18 U.S.C. Sec. 3142(e) states: "Subject to rebuttal by the person, it shall be presumed that no condition or combination of conditions will reasonably assure the appearance of the person as required ... if the judicial officer finds that there is probable cause to believe that the person committed an offense for which a maximum term of imprisonment of ten years or more is prescribed in the Controlled Substances Act...." The district court made such a probable cause finding which triggered the presumption and thus its finding that no conditions would reasonably assure Fernandez-Alfonso's appearance. The district court did not, however, address Fernandez-Alfonso's attempts to rebut the presumption. In his Motion to Revoke or Amend the Order of Detention, Fernandez-Alfonso mentioned that bail would be an appropriate release condition. During the October 24 hearing, Fernandez-Alfonso's counsel stated that imposition of the following conditions would be a reasonable alternative to detention: bail, daily reporting, monitoring drug and alcohol consumption, requiring prior approval to leave the county, and requiring Fernandez-Alfonso to maintain employment. The district court failed to discuss the viability of any of these conditions, although it did make numerous findings demonstrating that Fernandez-Alfonso poses a great risk of flight.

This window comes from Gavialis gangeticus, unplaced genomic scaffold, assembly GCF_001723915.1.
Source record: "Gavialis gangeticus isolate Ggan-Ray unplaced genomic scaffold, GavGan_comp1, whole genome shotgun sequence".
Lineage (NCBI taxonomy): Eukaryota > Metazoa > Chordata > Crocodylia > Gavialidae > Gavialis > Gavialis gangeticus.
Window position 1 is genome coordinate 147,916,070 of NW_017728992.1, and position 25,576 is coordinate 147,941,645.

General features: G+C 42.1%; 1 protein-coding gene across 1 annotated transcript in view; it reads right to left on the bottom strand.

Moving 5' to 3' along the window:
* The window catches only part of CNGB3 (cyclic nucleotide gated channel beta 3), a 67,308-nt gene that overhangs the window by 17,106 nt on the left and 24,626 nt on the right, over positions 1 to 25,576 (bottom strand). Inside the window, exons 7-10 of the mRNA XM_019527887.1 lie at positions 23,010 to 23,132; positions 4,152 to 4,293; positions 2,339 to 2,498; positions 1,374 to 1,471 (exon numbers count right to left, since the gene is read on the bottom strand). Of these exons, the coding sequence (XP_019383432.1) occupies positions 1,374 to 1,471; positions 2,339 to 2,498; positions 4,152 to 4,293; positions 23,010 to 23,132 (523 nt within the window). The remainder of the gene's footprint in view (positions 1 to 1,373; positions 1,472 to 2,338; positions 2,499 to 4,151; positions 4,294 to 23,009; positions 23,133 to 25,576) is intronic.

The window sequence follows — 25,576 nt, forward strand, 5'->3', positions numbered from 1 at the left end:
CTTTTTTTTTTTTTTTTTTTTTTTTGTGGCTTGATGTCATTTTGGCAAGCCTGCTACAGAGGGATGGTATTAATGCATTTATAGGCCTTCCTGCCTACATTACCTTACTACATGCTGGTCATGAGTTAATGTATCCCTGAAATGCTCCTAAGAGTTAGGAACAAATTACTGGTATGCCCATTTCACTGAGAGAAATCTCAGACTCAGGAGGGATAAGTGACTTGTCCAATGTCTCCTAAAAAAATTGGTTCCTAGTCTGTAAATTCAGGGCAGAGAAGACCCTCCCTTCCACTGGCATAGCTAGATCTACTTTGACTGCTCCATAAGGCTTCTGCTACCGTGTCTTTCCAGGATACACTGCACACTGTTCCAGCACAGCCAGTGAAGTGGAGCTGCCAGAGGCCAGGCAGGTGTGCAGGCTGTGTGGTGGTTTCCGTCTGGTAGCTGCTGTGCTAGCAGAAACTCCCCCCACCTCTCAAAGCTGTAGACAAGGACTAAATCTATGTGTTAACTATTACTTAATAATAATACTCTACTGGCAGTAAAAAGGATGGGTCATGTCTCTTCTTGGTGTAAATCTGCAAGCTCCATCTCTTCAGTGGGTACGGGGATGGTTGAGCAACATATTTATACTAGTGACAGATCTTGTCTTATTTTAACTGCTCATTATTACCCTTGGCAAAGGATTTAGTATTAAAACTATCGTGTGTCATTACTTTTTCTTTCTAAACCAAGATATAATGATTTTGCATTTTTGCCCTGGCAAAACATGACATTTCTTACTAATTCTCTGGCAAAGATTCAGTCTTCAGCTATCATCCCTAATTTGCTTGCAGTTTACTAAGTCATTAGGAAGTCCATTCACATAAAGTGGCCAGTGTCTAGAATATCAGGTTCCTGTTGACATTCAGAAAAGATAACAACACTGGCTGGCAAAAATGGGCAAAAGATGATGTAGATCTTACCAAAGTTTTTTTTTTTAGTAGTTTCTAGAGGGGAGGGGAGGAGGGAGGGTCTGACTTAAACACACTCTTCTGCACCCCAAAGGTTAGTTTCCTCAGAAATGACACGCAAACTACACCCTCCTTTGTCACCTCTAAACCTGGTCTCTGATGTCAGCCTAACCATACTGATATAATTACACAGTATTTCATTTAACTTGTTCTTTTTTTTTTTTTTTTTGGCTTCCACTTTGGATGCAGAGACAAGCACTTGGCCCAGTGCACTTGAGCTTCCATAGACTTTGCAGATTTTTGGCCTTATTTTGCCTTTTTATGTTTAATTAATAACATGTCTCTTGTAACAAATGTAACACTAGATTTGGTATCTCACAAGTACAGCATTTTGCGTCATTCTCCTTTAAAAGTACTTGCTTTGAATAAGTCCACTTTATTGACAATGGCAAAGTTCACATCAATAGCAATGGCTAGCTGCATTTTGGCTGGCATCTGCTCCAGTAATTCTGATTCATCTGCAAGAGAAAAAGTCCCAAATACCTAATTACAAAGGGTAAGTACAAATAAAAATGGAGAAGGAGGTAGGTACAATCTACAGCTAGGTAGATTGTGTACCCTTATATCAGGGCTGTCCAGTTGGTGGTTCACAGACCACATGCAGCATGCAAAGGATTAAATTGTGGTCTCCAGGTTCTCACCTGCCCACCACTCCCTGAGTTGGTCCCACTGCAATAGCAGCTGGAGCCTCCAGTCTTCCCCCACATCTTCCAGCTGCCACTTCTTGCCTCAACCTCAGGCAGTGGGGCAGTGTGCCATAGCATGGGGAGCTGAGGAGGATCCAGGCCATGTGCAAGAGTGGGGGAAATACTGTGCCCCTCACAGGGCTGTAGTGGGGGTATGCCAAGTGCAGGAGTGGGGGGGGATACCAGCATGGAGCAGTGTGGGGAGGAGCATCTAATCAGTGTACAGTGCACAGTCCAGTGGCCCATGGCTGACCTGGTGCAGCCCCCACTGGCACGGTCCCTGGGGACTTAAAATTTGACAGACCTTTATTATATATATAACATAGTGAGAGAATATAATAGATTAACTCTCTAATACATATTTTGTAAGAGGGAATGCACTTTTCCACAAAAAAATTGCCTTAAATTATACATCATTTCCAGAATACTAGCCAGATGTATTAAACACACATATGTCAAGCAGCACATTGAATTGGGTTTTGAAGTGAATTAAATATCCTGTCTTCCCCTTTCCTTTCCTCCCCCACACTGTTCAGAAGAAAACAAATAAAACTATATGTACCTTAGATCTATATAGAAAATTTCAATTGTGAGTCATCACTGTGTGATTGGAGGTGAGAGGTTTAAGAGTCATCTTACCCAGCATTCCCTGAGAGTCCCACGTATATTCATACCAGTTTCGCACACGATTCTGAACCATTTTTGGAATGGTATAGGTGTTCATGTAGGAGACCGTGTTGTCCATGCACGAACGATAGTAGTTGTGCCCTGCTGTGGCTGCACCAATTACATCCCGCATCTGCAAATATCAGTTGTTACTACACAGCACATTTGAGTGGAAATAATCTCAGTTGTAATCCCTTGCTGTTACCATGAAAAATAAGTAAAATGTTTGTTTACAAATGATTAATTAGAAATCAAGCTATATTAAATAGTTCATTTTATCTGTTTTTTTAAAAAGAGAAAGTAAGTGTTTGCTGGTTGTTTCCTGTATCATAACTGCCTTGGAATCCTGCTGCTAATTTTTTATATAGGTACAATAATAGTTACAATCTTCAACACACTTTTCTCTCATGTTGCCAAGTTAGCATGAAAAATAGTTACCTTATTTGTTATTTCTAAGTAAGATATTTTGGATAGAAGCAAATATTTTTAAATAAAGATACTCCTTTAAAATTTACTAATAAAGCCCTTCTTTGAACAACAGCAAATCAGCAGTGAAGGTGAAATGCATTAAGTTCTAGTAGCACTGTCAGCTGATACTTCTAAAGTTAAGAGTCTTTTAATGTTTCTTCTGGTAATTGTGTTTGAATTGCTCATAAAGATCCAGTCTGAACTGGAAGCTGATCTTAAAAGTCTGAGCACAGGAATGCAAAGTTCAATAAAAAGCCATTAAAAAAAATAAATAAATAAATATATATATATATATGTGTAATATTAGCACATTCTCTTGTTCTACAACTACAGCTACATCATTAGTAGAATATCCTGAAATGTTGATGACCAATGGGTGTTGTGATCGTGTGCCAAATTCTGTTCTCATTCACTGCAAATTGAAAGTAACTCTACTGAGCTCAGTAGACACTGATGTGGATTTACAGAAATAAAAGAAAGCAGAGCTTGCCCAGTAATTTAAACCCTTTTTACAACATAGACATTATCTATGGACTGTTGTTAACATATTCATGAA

The lack of reasons for the district court's conclusion that no conditions can be fashioned to assure Fernandez-Alfonso's appearance at trial precludes complete review by this court. The legislative history to the Bail Reform Act states that the procedures for review of a detention order under 18 U.S.C. Sec. 3145(b) are governed by Federal Rule of Appellate Procedure 9. S. Rep. No. 98-225, 98th Cong., 2d Sess. 1, 29, n. 92, reprinted in 1984 U.S. Code Cong. and Admin. News, 3182, 3212 n. 92; see also United States v. Perdomo, 765 F.2d 942, 943 (9th Cir.1985). Rule 9(a) requires that the district court "state in writing the reasons for the action taken" when it enters "an order refusing or imposing conditions of release."